that 5% typographiclly-transposed as %5 should have escaped both the lifeplace-intelligence of your well-established public-attender at meetings in your Westminster Palace, and his/her ability and willingness to apply the three principles of good-communication & honest-argumentation to his/her own thinly-veiled gutterlike-utterances,
      need not put us off either the main-issues in and around the great Matters presented here by the noble Lord McConnell, or our normal and healthy mind-functional-abilities and our own mature duties to observe those three principles
      1. be Clear
      2. be Charitable (i.e. overtly recognise the good intention contained in another participant’s contribution)
      3. be Self-Corrigible (without waiting to be shown misinformed, misled, ommissive, or otherwise plain ‘wrong’).

      Apart from your wrong spelling of Montesquieu, Gareth, your ‘presentation’ is overall plain ‘wrong’.

      Certainly we all would do better to find exemplary-leaders in today’s world, rather than trying to fall back upon historically-traditional “thinkers” such as Montesquieu, (who indeed did some good, first identifying for us our Governance and Civil need for Separation of Powers,
      but who had significant weaknesses, and tended to ‘theorise’ perhaps conflating Climate with Human Conduct, thinking as he did that people in cold-climates become ‘cold people’ whilst people in hot climates become ‘hot-people’).

      Today’s Thinking-leaderships, that are readily at hand and quite easy to fall into step with, have advanced a long way ahead of pre-20th century thinkers:

      “Edward de Bono’s Thinking Course”,
      and the world-leading “Six Thinking Hats” (author also Dr de Bono, but being implemented successfully around the world by boardrooms and by many foresightful schools, a-plenty in Japan, increasingly in China, and even a goodly number in the British Isles;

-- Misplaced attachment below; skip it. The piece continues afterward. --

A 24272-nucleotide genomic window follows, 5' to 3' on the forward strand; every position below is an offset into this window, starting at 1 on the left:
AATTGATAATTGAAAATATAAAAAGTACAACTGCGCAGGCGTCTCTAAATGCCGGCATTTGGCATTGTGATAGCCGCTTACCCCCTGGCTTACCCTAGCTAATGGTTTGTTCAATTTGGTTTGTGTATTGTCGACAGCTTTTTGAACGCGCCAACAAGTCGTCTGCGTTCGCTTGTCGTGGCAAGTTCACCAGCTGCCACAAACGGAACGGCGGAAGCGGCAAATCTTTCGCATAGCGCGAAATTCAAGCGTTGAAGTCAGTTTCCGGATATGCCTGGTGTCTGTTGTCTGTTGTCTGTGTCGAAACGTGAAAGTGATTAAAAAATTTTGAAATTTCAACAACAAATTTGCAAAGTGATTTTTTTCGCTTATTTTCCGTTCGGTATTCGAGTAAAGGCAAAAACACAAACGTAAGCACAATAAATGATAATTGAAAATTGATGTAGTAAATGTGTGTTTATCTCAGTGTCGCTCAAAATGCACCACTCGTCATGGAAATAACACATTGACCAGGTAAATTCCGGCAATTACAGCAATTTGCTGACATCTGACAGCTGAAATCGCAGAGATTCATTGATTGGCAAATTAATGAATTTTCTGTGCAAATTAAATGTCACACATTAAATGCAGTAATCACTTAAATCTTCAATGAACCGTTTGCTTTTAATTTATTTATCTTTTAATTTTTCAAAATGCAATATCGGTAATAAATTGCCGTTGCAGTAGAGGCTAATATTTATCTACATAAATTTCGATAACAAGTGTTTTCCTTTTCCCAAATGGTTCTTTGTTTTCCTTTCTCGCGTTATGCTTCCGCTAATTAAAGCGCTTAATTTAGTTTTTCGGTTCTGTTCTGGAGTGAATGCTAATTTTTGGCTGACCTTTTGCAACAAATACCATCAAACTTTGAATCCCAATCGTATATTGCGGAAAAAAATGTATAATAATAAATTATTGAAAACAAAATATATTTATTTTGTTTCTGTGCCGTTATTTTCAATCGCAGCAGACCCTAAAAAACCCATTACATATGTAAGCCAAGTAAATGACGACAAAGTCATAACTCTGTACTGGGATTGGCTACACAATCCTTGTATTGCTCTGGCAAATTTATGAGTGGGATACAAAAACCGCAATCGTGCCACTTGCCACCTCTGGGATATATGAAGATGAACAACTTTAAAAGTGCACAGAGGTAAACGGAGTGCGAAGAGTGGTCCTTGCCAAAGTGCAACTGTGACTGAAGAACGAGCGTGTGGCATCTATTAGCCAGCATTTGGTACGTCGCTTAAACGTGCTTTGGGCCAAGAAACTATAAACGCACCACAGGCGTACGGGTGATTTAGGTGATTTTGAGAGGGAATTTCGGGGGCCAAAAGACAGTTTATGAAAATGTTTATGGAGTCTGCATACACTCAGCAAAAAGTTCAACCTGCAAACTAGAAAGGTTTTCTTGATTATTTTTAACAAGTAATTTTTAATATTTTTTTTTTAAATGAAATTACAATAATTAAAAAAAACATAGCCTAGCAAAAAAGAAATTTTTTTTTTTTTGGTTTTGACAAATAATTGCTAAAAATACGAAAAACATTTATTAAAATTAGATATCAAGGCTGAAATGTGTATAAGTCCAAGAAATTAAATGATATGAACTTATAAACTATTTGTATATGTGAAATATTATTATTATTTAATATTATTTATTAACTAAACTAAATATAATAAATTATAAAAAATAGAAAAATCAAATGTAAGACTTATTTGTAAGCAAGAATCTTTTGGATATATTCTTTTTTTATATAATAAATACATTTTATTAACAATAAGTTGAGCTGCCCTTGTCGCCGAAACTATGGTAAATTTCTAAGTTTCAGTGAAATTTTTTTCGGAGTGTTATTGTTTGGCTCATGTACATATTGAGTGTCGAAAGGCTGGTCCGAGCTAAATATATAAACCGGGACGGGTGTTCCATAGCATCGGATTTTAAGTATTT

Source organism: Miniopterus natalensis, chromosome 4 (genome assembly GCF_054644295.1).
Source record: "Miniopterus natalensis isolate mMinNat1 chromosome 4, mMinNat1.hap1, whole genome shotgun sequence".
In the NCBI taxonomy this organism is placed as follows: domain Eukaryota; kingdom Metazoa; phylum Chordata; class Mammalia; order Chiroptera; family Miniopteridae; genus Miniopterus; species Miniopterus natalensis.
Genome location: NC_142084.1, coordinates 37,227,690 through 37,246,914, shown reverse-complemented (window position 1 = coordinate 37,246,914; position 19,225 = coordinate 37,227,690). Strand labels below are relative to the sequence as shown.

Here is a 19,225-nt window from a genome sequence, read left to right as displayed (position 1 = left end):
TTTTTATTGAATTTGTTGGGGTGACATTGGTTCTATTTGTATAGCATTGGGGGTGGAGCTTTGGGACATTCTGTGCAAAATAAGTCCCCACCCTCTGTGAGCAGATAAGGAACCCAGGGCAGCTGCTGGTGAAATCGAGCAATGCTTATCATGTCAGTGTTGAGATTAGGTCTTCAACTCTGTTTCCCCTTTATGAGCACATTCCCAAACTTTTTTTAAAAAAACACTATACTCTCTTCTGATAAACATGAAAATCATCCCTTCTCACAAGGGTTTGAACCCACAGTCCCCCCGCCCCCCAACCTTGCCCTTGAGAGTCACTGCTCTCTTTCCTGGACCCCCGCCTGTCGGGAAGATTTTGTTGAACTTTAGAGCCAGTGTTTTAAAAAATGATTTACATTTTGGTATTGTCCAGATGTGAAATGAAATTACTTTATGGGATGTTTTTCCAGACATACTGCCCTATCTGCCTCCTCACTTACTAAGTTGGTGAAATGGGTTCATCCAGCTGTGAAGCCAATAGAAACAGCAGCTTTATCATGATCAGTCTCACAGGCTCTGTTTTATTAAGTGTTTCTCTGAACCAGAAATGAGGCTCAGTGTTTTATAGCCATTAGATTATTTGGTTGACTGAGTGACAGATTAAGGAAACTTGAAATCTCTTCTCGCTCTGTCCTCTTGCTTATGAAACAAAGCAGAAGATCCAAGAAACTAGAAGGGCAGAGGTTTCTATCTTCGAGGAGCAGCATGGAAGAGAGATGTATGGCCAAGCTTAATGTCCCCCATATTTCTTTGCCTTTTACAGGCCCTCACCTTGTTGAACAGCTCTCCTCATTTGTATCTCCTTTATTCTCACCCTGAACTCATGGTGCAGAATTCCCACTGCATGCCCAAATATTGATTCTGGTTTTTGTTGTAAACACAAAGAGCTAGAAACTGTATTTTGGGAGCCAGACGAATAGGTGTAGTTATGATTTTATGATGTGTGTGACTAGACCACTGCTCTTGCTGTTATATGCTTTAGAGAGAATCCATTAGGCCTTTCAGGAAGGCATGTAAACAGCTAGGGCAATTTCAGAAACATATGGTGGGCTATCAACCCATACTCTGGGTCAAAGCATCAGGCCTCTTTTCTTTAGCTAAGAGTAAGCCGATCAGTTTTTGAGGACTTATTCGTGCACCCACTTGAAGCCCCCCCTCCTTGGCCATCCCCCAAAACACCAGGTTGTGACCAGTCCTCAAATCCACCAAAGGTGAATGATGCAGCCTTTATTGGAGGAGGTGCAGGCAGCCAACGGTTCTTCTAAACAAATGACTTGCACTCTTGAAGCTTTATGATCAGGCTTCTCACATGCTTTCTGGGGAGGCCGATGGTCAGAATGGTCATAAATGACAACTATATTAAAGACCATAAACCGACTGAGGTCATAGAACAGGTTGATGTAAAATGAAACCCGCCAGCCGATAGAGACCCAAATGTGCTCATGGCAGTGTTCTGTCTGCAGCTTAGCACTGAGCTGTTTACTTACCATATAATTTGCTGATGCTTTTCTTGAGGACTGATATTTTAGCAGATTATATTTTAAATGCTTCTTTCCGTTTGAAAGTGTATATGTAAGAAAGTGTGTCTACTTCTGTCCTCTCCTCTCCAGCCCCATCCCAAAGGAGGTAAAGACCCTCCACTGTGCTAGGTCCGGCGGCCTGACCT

and we need to include one or two of the best ‘non-lateral-thinking’ sources, in Formal-Argumentation and Moral-Reasoning, such as
      “Inductive and Practical Reasoning” (Girle et al);
      “Fallacies and Argument Appraisal” (Tindale);
      “How To Win Every Argument” (Pirie).
      Be reminded, Gareth, that the “people” do not own their country’s “politics”;
      ‘politics’, like ‘theology’, is foisted on them by immature, irresponsible and greedy charlatan ‘leaders’.

      It is no good “ad hominem”, “ad verecundium”, and “non sequitur” attacking the disadvantaged people of the DRC by saying that you and the whole rest of the world (except the JSDM-gentleman) consider the Central African People to be “hotheaded and temperamental”
      that is a further foul-play.
      Be reminded also that neither the UK nor the USA have yet achieved a Participatory-Democracy, in which there can prevail primarily “Government By the people” instead of “Government Of the people, by the super-privileged Establishment, For the super-privileged Establishment”
      You are included in the shadow of “in the country of the blind, the one-eyed man is King”.
      Our democracy leaves almost as much to be desired as do any of the ‘new democracies’;
      and that, I think, is why the new democracies falter so much:
      the world’s “leading” democracies are in fact dragging their feet, and failing to give exemplary-leadership and effective-enablements to their own Peoples.
      Mostly, the Hot-Civil-Protestations arising from the People in many countries around the world, have been fed and catalysed by increasing access to the internet and thereby to some up-to-date information-gathering and know-how achievement.

      It certainly is not being much helped by Politicians;
      nor by the Military;
      nor by the United Nations which is still way back in the 17th century with Montesquieu
      ‘poo-poo-ing’ the individual person, and failing to formulate an Individual Human Development model and index.

  6. Gareth Howell
    26/01/2012 at 7:42 pm


    And another on the DRC from Kristin Drake.

    American edu website. A great deal of valuable work going on in the region, often from self motivated individuals.

Comments are closed.